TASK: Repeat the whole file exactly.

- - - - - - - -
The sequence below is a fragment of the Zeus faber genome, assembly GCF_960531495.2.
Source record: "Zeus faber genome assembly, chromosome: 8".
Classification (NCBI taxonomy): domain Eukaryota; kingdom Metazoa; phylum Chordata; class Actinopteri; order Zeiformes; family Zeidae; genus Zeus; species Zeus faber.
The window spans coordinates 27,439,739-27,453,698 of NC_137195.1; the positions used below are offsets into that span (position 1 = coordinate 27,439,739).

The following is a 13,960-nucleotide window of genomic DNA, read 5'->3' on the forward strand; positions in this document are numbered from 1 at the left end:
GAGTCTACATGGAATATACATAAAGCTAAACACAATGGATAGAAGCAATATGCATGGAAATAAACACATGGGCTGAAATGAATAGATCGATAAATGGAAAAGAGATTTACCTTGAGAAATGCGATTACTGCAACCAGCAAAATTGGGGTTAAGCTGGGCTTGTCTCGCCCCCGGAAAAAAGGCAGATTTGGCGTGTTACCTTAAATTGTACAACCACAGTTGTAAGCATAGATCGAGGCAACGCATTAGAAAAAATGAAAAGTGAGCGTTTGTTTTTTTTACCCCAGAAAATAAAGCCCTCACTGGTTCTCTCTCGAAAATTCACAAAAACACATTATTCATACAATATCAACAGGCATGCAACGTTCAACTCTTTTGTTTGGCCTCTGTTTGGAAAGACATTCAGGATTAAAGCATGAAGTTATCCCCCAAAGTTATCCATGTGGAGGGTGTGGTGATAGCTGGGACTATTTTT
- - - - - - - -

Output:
The sequence below is a fragment of the Zeus faber genome, assembly GCF_960531495.2.
Source record: "Zeus faber genome assembly, chromosome: 8".
Classification (NCBI taxonomy): domain Eukaryota; kingdom Metazoa; phylum Chordata; class Actinopteri; order Zeiformes; family Zeidae; genus Zeus; species Zeus faber.
The window spans coordinates 27,439,739-27,453,698 of NC_137195.1; the positions used below are offsets into that span (position 1 = coordinate 27,439,739).

The following is a 13,960-nucleotide window of genomic DNA, read 5'->3' on the forward strand; positions in this document are numbered from 1 at the left end:
GAGTCTACATGGAATATACATAAAGCTAAACACAATGGATAGAAGCAATATGCATGGAAATAAACACATGGGCTGAAATGAATAGATCGATAAATGGAAAAGAGATTTACCTTGAGAAATGCGATTACTGCAACCAGCAAAATTGGGGTTAAGCTGGGCTTGTCTCGCCCCCGGAAAAAAGGCAGATTTGGCGTGTTACCTTAAATTGTACAACCACAGTTGTAAGCATAGATCGAGGCAACGCATTAGAAAAAATGAAAAGTGAGCGTTTGTTTTTTTTACCCCAGAAAATAAAGCCCTCACTGGTTCTCTCTCGAAAATTCACAAAAACACATTATTCATACAATATCAACAGGCATGCAACGTTCAACTCTTTTGTTTGGCCTCTGTTTGGAAAGACATTCAGGATTAAAGCATGAAGTTATCCCCCAAAGTTATCCATGTGGAGGGTGTGGTGATAGCTGGGACTATTTTT